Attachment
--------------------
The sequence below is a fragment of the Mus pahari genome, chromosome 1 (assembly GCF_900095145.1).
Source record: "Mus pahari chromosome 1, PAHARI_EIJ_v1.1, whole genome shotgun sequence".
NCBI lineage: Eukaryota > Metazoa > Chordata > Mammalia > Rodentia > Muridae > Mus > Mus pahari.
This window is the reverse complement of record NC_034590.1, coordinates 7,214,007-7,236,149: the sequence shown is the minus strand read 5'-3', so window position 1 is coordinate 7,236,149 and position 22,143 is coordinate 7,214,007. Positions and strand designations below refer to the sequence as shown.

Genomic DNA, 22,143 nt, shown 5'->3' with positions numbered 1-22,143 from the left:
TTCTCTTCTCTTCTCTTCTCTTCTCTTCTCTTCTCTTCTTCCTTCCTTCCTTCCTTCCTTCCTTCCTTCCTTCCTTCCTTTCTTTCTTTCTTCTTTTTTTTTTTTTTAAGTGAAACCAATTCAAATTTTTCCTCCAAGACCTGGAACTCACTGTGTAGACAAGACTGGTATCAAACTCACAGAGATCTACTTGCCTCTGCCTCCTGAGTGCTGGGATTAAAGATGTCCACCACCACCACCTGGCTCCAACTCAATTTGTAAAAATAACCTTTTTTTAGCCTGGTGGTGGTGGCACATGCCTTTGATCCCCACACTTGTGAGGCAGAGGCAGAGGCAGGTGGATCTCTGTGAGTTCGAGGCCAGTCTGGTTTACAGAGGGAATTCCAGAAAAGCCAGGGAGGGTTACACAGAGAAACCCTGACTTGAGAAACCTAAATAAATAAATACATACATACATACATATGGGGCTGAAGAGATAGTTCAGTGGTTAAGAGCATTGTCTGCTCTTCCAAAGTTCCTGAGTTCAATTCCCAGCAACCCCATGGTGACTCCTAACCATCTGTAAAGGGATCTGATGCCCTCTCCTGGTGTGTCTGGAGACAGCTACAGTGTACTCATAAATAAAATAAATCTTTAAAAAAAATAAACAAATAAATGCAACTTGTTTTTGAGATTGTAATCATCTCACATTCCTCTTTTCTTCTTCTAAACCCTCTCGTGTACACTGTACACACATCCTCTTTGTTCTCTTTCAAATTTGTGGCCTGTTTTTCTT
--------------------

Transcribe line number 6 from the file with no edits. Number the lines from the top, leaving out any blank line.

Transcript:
TTCTCTTCTCTTCTCTTCTCTTCTCTTCTCTTCTCTTCTTCCTTCCTTCCTTCCTTCCTTCCTTCCTTCCTTCCTTCCTTTCTTTCTTTCTTCTTTTTTTTTTTTTTAAGTGAAACCAATTCAAATTTTTCCTCCAAGACCTGGAACTCACTGTGTAGACAAGACTGGTATCAAACTCACAGAGATCTACTTGCCTCTGCCTCCTGAGTGCTGGGATTAAAGATGTCCACCACCACCACCTGGCTCCAACTCAATTTGTAAAAATAACCTTTTTTTAGCCTGGTGGTGGTGGCACATGCCTTTGATCCCCACACTTGTGAGGCAGAGGCAGAGGCAGGTGGATCTCTGTGAGTTCGAGGCCAGTCTGGTTTACAGAGGGAATTCCAGAAAAGCCAGGGAGGGTTACACAGAGAAACCCTGACTTGAGAAACCTAAATAAATAAATACATACATACATACATATGGGGCTGAAGAGATAGTTCAGTGGTTAAGAGCATTGTCTGCTCTTCCAAAGTTCCTGAGTTCAATTCCCAGCAACCCCATGGTGACTCCTAACCATCTGTAAAGGGATCTGATGCCCTCTCCTGGTGTGTCTGGAGACAGCTACAGTGTACTCATAAATAAAATAAATCTTTAAAAAAAATAAACAAATAAATGCAACTTGTTTTTGAGATTGTAATCATCTCACATTCCTCTTTTCTTCTTCTAAACCCTCTCGTGTACACTGTACACACATCCTCTTTGTTCTCTTTCAAATTTGTGGCCTGTTTTTCTT